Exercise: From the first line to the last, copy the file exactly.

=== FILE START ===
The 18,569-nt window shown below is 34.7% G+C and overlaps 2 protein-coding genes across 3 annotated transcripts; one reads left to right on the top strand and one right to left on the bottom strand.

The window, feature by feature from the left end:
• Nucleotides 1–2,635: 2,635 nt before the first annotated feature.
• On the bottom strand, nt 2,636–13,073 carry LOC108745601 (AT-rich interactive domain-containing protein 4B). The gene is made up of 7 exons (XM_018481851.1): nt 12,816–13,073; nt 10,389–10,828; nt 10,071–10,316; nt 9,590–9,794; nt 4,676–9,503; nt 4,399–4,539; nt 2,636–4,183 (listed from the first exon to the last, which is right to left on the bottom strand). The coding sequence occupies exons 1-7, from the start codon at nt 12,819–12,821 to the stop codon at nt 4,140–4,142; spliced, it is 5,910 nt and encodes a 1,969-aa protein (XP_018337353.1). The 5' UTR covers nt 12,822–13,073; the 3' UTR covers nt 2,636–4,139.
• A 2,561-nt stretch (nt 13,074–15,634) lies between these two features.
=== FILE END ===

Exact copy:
The 18,569-nt window shown below is 34.7% G+C and overlaps 2 protein-coding genes across 3 annotated transcripts; one reads left to right on the top strand and one right to left on the bottom strand.

The window, feature by feature from the left end:
• Nucleotides 1–2,635: 2,635 nt before the first annotated feature.
• On the bottom strand, nt 2,636–13,073 carry LOC108745601 (AT-rich interactive domain-containing protein 4B). The gene is made up of 7 exons (XM_018481851.1): nt 12,816–13,073; nt 10,389–10,828; nt 10,071–10,316; nt 9,590–9,794; nt 4,676–9,503; nt 4,399–4,539; nt 2,636–4,183 (listed from the first exon to the last, which is right to left on the bottom strand). The coding sequence occupies exons 1-7, from the start codon at nt 12,819–12,821 to the stop codon at nt 4,140–4,142; spliced, it is 5,910 nt and encodes a 1,969-aa protein (XP_018337353.1). The 5' UTR covers nt 12,822–13,073; the 3' UTR covers nt 2,636–4,139.
• A 2,561-nt stretch (nt 13,074–15,634) lies between these two features.